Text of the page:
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Bliss & blisters
By A G Khan

It was bliss and euphoria the moment we alighted for Haj at the Jeddah airport on 8th February. Our entire stay of forty-two days was a spell of ecstasy. The first glimpse of the Kaaba filled us with unfathomable joy – we completed Umrah in a state of trance! Our gratitude for this immense Mercy in granting us this opportunity was expressed through tears. Never did I know that there was such an abundant supply of tears.

In our bliss and euphoria we ignored minor incidents or inconvenience caused by the Mu'allim (Maktab 8) or our fellow pilgrims. Domestic transport was horribly poor and inadequate. Our first trip to Mena from Mecca was a tale of suffering – the AC was out of order and the windows were firmly closed. To add to our misery neither the driver nor the Mu'allim’s guide knew the destination (exact location of camp). On 9th Dhu'l-hijja the buses were so over crowded that we decided to hire a taxi. We did not waste our time in trying to locate the camps/tents meant for us and preferred to reach Muzdalifa by covering the distance on foot.

Residential accommodations provided were surprisingly fine and comfortable. We have nothing to complain about them. We found the staff of the Hajj Committee both at Mumbai as well as at Mecca extremely co-operative and hardworking. They were always eager to assist. The medical assistance we received at Misfala was quite satisfactory. The entire staff worked with a sense of dedication.

We must record our gratitude towards the super human efforts that the Kingdom of Saudi Arabia makes in providing all possible comfort and assistance to the pilgrims. Huge amount of money is spent in providing facilities at the Haramain keeping them clean and air-cooled. Continuous supply of water, fresh air, commodities and concern for the welfare of the pilgrims is evident in untiring efforts that the entire staff make deserve praise. One wonders if our bureaucracy could work with just ten- percent efficiency and dedication with which the public servants and officials work in Saudi Arabia.

However, our journey from Mecca to Medina was a tale of suffering. Normally it takes 7-8 hours to cover a distance of 450 kilometres: We took 16 hours. We had to change bus thrice as each bus dutifully developed some kind of mechanical fault. On all such occasions the police party would come with a relief bus and porters to transfer luggage from one bus to another. We had a narrow escape when the front wheel of the third bus flew away and the bus rolled for almost a kilometre on a single front wheel. All the passengers fell in sajda-e-shukr as soon as the bus came to a halt. One wonders whether such poorly maintained buses are specially chosen for the pilgrims of the third world because there was no dearth of luxurious buses in which pilgrims from Arab and Western countries were travelling. Yet, we are willing to forget and forgive whoever made such travel arrangements.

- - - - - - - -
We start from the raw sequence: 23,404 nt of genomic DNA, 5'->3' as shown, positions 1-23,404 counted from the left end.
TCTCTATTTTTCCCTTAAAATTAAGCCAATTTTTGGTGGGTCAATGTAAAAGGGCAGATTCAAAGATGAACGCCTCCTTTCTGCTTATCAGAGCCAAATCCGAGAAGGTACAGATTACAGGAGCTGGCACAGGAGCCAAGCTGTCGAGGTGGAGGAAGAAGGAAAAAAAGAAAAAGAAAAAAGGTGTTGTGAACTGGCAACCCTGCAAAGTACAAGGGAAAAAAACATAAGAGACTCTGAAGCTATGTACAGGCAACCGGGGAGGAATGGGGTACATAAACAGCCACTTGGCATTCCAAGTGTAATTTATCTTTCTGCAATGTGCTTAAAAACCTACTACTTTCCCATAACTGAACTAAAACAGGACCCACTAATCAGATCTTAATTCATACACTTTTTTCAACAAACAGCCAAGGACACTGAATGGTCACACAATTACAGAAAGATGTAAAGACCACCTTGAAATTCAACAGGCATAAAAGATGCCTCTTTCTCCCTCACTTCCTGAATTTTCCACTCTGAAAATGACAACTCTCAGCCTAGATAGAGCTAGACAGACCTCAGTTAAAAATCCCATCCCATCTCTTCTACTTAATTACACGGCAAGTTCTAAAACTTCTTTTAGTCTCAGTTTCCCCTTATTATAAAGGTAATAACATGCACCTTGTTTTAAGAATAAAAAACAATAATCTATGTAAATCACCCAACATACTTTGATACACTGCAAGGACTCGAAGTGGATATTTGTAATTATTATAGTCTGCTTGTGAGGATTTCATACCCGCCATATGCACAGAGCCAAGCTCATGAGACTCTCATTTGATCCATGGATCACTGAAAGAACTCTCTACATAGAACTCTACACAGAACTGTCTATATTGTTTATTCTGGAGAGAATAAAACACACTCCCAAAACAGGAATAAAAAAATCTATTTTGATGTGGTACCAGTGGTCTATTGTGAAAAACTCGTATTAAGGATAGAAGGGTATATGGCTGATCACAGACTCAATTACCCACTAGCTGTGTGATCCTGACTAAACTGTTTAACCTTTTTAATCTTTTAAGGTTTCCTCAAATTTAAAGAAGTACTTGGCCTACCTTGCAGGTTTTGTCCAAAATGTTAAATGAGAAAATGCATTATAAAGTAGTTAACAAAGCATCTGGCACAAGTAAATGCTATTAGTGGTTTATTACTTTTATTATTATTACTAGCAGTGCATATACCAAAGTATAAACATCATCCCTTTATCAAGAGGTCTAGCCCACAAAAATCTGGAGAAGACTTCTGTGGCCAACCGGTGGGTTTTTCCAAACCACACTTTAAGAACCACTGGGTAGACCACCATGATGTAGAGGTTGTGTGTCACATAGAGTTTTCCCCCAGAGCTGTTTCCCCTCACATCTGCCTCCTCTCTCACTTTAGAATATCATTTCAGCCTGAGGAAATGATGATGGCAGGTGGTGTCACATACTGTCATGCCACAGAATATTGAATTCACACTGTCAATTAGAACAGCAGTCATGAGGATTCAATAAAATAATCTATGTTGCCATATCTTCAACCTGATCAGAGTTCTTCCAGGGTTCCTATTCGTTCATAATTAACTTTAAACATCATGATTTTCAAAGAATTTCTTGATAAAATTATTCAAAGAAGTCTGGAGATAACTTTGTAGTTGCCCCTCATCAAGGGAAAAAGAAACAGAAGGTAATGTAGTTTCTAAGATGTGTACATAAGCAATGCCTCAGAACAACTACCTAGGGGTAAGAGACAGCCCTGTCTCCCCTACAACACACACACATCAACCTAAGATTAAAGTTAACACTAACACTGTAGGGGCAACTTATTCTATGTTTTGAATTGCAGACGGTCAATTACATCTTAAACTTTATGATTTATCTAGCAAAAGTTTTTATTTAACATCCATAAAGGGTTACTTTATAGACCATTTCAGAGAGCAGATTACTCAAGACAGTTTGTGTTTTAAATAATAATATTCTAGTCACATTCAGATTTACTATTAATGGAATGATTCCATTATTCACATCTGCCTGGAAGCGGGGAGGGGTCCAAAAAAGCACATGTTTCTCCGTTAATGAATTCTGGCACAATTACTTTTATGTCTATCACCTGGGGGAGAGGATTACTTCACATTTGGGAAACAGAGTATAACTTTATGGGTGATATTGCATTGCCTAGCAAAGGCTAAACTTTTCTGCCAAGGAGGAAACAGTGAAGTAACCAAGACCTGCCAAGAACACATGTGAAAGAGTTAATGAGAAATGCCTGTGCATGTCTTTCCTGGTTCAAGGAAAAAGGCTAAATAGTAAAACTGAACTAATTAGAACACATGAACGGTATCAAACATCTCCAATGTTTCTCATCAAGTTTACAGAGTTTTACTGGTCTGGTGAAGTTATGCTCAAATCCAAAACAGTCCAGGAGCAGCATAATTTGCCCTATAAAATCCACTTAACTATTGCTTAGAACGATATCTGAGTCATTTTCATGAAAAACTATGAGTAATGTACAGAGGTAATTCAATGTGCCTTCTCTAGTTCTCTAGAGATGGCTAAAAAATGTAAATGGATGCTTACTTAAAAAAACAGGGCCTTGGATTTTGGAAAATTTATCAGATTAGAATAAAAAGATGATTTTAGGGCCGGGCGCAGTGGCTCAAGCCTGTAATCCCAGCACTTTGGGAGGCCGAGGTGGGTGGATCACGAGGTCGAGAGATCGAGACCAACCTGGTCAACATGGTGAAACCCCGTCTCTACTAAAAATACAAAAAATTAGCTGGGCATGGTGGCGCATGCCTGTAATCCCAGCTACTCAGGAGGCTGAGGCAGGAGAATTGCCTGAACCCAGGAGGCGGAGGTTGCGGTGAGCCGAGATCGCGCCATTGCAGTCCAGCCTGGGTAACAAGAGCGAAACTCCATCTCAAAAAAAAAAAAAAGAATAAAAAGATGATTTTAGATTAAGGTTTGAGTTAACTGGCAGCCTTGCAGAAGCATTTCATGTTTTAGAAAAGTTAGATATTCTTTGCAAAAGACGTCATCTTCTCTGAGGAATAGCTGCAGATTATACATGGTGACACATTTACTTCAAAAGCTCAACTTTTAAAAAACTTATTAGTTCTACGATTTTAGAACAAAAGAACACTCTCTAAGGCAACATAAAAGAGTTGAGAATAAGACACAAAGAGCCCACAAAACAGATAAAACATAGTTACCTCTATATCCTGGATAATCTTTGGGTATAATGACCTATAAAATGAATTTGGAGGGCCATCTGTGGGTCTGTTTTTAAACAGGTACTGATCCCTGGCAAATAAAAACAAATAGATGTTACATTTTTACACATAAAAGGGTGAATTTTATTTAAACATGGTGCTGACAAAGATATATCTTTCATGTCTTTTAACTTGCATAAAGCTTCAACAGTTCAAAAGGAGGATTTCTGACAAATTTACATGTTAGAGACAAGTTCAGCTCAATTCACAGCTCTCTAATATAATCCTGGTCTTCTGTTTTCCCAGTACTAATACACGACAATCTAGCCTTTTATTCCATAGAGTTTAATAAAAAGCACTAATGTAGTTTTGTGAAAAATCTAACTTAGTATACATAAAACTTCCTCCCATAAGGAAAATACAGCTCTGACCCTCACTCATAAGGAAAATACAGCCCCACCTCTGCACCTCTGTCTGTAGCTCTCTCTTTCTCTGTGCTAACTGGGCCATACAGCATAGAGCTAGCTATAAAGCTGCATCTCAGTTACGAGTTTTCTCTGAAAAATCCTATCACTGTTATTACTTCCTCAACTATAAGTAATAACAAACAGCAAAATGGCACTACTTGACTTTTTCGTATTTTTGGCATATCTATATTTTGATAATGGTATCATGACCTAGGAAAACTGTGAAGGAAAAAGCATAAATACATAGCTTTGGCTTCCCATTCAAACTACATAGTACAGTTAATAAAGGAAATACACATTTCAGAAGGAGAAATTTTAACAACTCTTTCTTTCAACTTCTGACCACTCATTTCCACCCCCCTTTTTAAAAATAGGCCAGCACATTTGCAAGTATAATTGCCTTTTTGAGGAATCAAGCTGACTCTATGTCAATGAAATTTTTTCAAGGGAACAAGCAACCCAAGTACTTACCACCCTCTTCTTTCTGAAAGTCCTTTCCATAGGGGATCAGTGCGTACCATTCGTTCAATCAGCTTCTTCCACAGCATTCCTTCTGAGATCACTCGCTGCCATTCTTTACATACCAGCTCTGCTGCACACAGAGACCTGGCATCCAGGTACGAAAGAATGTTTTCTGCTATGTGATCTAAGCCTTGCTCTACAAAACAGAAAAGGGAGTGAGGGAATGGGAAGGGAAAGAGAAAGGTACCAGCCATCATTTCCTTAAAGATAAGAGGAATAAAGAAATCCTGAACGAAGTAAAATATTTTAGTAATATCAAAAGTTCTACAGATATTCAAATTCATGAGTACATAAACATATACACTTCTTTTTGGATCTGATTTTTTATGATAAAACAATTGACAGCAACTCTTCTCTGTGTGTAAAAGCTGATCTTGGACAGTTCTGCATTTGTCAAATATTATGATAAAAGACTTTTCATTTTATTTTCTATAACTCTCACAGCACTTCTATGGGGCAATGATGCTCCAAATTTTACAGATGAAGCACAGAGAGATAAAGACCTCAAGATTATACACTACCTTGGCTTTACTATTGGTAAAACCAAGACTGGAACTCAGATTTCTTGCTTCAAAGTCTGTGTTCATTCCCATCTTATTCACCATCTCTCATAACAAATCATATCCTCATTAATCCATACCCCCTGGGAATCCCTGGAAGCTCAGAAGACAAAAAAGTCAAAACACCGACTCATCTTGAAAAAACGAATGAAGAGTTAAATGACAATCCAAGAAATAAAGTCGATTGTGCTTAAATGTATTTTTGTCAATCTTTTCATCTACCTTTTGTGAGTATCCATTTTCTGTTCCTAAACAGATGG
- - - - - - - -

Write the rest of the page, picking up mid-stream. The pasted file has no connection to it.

However, we find it difficult to forget and forgive what we underwent at the Medina airport on 22nd March. First, an unexpected rescheduling of flight. SV 5624 was to take off at 11 A.M. but, all of a sudden, we were asked to leave at midnight and reach the airport at 4 A.M. We were asked to dump our Zamzam containers because we were carrying 20 lit containers and neither the cargo nor the cabin was big enough to carry them. We had ten litres of Zamzam per passenger as per the instructions we received from time to time. There was no instruction with regard to the size or shape of the container. At 4 A.M. in the morning at Medina airport with no shopping complex around we could not find smaller containers and thus we were compelled to proceed without Zamzam. One cannot think of a greater cruelty on a Hajj pilgrim than to deprive him of the most precious gift. With tears in our eyes we dumped our ten lit of Zamzam lamenting our loss. Had it been a domestic organization we would have approached the National Consumer Redressal Forum for such breach of a business contract. It was not only a religious obligation but also a business commitment on the part of the Airlines to honour. We do not know who was responsible for communication gap. This blister on our soul we are not willing to forget and forgive.

The baggage counter unnerved us. Every pilgrim was allowed a baggage of 45 kgs plus 10 lit of Zamzam and additional 10 kgs as handbag in the cabin. Our total baggage (for two passengers) was 95 kgs and this included our handbags too. But the officer was adamant. Reduce your luggage by 5 kgs. I pleaded that we were entitled to carry 90+20 = 110 kgs and therefore total baggage was within the prescribed limit. I also argued that as per instructions pasted at Mecca and Medina hotels every additional kilogram could be charged at 135 Riyals and I was willing to pay 65 S.R. for this ‘excess’ baggage. I was made to unpack and repack the luggage thrice. It took me one hour and intervention of three officers to convince that my luggage was within the limits prescribed. Another pilgrim complained that he wanted to carry handbag in the cabin as it carried two copies of Qur'an but he was not allowed and when he insisted his passport was snatched. Quite a few of us were made to feel as criminals rather than pilgrims. There were no such problems at Jeddah airport. We wish to record our appreciation of the swiftness and efficiency shown at Jeddah as well as at Mumbai airport. The Hajj Terminal at Mumbai cleared us within fifteen minutes without subjecting us to any kind of harshness. It was so warm in Mumbai airport. ‘Welcome Home’ was the slogan on the lips of every officer at Mumbai.

Dr AG Khan teaches English in Ujjain University q

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